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    and says the circular structure is baptismal in design (Journal of Christian Archaeology, 73 (1997), pp.459-491).

    San Crisogono in Trastevere

    An excavation beneath this church was carried out by Alberto Pronti. An earlier church site was discovered and an earlier Roman house dating from the 3rd century where Christians met for worship. A large circular stone baptistery can be seen here measuring about 104 inches for the interior diameter and about two feet in measureable depth. The top rim and floor had deteriorated, and the rim has been recently reinforced with modern bricks to maintain integrity. The wall of a later medieval construction intersects the walls of the basin.

    Crisogono may have been the owner of the house, and some believe the baptistery may have served a double purpose as a laundry basin. As seen with other house sites where Christians met and where later specific church construction developed, there was a basin and an abundant water source used for other purposes such as the thermal bath or impluvium beneath San Pudenziana and the tepid bath used as the baptismal basin at San Cecilia in Trastevere.

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    San Crisogono in Trastevere 3rd century

    Santa Croce in Gerusalemme

    This church building was excavated and documented by Dr. Margherita Cecchelli Trinci of the University of Rome at La Sapienza. Beneath the present building are the remains of a 4th century basilica built by Constantine for his mother Helena and includes the characteristic vertical rectangular marble slabs that line the outside wall of the immersion basin. The slabs are fitted tightly with metal clasps and placed on a concrete surface that overlays the familiar Roman bricks laid horizontally. The top rim of the basin is discernable. As noted in the description of the baptistery of Ostia Antica and Santa Cecilia, the vertical rectangular marble slabs lining the inside wall appear to be a design feature of basins ordered by Constantine.

    The site was too difficult to be viewed by the public during our visit, but a photo and description by Cecchelli can be found in a book we came across in the church bookstore

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    entitled La Basilica di S. Croce in Gerusalemme a Roma: quando lantico e futuro edited by Anna Maria Affanni. Another interesting aspect is that this baptistery and church building are located within sight of the more famous immersion basin and church built by Constantine known as San Giovanni in Laterano. The photo here is used with the permission of Andrea Jemolo.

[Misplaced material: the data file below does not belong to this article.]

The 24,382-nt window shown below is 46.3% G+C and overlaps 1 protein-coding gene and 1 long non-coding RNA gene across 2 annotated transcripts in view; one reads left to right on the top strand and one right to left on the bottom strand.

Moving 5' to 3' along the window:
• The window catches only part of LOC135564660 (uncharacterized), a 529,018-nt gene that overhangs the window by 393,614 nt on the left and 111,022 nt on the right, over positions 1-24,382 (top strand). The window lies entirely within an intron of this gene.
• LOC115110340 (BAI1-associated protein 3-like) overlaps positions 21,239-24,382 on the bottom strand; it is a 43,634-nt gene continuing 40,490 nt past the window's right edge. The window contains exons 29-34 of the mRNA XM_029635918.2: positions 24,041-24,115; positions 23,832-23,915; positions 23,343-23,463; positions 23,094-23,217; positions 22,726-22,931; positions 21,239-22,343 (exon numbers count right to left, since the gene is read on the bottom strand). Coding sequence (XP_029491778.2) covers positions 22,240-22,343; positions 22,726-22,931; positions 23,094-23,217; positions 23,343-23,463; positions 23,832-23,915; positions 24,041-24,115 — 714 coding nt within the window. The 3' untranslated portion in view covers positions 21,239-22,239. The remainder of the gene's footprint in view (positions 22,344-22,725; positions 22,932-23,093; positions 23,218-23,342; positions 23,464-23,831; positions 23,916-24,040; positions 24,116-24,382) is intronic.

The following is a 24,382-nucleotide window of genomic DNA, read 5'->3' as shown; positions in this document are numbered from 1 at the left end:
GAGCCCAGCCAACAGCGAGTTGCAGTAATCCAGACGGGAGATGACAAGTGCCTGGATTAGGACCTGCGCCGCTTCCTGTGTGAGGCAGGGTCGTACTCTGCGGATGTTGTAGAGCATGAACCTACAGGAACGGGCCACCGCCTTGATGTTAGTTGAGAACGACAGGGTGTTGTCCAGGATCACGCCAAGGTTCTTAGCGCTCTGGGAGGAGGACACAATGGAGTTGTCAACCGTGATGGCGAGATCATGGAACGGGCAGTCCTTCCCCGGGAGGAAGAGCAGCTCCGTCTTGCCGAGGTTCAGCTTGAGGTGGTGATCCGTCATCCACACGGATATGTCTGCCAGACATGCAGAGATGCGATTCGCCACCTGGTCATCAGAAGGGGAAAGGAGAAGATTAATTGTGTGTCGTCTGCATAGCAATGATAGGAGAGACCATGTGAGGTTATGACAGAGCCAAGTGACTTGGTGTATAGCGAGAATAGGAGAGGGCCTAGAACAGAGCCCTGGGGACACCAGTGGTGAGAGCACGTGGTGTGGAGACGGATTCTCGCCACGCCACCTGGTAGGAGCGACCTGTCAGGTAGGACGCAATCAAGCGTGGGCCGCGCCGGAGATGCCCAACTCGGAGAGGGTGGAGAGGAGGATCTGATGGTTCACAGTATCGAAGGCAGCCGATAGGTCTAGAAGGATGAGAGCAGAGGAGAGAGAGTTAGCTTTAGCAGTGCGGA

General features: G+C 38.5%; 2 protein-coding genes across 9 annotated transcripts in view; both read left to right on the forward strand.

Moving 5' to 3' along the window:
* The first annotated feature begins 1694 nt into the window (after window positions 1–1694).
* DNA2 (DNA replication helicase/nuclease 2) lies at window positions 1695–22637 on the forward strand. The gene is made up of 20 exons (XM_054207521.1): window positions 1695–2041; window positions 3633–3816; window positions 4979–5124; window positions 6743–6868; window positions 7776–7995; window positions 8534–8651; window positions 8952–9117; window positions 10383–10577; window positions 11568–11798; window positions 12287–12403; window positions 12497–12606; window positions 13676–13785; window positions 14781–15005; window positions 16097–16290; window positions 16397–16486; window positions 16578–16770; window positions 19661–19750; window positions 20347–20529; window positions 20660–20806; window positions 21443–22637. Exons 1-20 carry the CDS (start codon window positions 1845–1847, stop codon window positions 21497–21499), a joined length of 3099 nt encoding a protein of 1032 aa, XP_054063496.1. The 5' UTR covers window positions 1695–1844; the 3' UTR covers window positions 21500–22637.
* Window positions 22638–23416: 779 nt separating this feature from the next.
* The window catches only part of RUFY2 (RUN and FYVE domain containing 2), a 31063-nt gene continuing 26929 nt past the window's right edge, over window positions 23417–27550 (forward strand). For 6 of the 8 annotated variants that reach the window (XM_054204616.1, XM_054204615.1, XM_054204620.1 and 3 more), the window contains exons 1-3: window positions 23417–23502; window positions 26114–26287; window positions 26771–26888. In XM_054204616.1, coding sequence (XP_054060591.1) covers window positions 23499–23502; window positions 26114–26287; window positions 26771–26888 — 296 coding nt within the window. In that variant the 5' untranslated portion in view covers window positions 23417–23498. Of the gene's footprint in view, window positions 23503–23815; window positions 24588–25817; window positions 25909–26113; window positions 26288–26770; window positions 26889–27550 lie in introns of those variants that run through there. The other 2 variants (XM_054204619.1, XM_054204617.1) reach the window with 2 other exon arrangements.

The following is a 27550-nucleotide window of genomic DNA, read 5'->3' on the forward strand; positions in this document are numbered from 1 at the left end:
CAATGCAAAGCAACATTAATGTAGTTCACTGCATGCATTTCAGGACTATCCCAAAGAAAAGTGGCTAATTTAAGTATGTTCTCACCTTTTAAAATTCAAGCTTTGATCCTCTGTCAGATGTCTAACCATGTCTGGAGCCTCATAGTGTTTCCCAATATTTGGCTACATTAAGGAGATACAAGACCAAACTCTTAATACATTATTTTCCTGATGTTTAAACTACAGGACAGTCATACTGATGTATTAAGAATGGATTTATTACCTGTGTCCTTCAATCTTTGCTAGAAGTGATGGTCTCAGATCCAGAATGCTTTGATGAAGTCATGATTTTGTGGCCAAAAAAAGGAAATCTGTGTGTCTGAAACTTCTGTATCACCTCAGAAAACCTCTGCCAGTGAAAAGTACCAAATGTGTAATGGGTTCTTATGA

Santa Croce in Gerusalemme 4th century

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    San Giovanni in Laterano

    Ordered by the Emperor Constantine, this baptismal site was first constructed in the 4th century and is possibly the largest in Rome. The basin has undergone different reconstructions and was designed for immersion. While some have thought it was the only baptistery in the diocese at that time, there were others functioning including one at his mothers residence down the street where Santa Croce is now located.

    Guidobaldi says in in Private Buildings Transformed into Buildings of Christian Worship: Excavations show that the baptistery of Constantine age had a circular plant with pool in the center, which is also circular and completely coincides with the western apse of an underlying frigidarium, relevant to a domus of the third century.

    San Giovanni in Laterano 4th century

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    San Lorenzo fuori di Muri (Damaso)

    Sebastian Ristow in Fruhchristliche Baptisterien says this location has the remains of a 4th century immersion basin. During our visit, the sacristano said the remains of the basin are now buried under the parking area in front of the church building.

    San Lorenzo in Lucina

    The remains of this 5th century immersion basin can be

    seen in the excavation beneath the present church building. We approached a priest who then appealed to the custodian to allow us to see the baptistery, but he could not find the key. When we returned a few weeks later, he opened the door to the excavation and allowed us free entrance. As we entered one of the many rooms, we saw the circular foundation of a large immersion basin about 12 feet in diameter. The large drain channel for the outflow of water from the basin is clearly visible.

    This site is a short walk from San Marcello al Corso. While it is sometimes claimed that in early centuries only a single baptistery with one bishop served the diocese of Rome, there were in fact numerous baptisteries located throughout the city.

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    San Lorenzo in Lucina 5thcentury Santa Maria Maggiore A 5th century Christian worship site, a baptismal basin is believed to have been located here because of the early date of Christian use and its mention in the Liber Pontificalis.

    Santa Maria in Trastevere Professor Frederico Guidobaldi at the Pontifical Institute of Christian Archaeology says th